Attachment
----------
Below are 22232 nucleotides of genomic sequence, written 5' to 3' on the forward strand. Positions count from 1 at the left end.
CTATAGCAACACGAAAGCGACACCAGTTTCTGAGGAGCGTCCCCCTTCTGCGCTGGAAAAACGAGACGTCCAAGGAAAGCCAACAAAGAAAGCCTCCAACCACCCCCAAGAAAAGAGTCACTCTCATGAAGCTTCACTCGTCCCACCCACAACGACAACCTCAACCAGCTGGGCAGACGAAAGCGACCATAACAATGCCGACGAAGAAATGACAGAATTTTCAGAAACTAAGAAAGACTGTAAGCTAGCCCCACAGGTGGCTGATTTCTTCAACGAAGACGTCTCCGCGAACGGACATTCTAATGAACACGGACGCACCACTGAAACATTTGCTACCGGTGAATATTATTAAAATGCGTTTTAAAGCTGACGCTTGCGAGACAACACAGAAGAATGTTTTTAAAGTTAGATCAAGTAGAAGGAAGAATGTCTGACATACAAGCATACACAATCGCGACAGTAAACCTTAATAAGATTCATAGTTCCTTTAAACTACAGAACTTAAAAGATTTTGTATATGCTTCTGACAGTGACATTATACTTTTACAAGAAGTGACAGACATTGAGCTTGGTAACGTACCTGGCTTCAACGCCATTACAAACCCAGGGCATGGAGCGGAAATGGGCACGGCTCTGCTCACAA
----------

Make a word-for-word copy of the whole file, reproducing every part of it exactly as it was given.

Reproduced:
Below are 22232 nucleotides of genomic sequence, written 5' to 3' on the forward strand. Positions count from 1 at the left end.
CTATAGCAACACGAAAGCGACACCAGTTTCTGAGGAGCGTCCCCCTTCTGCGCTGGAAAAACGAGACGTCCAAGGAAAGCCAACAAAGAAAGCCTCCAACCACCCCCAAGAAAAGAGTCACTCTCATGAAGCTTCACTCGTCCCACCCACAACGACAACCTCAACCAGCTGGGCAGACGAAAGCGACCATAACAATGCCGACGAAGAAATGACAGAATTTTCAGAAACTAAGAAAGACTGTAAGCTAGCCCCACAGGTGGCTGATTTCTTCAACGAAGACGTCTCCGCGAACGGACATTCTAATGAACACGGACGCACCACTGAAACATTTGCTACCGGTGAATATTATTAAAATGCGTTTTAAAGCTGACGCTTGCGAGACAACACAGAAGAATGTTTTTAAAGTTAGATCAAGTAGAAGGAAGAATGTCTGACATACAAGCATACACAATCGCGACAGTAAACCTTAATAAGATTCATAGTTCCTTTAAACTACAGAACTTAAAAGATTTTGTATATGCTTCTGACAGTGACATTATACTTTTACAAGAAGTGACAGACATTGAGCTTGGTAACGTACCTGGCTTCAACGCCATTACAAACCCAGGGCATGGAGCGGAAATGGGCACGGCTCTGCTCACAA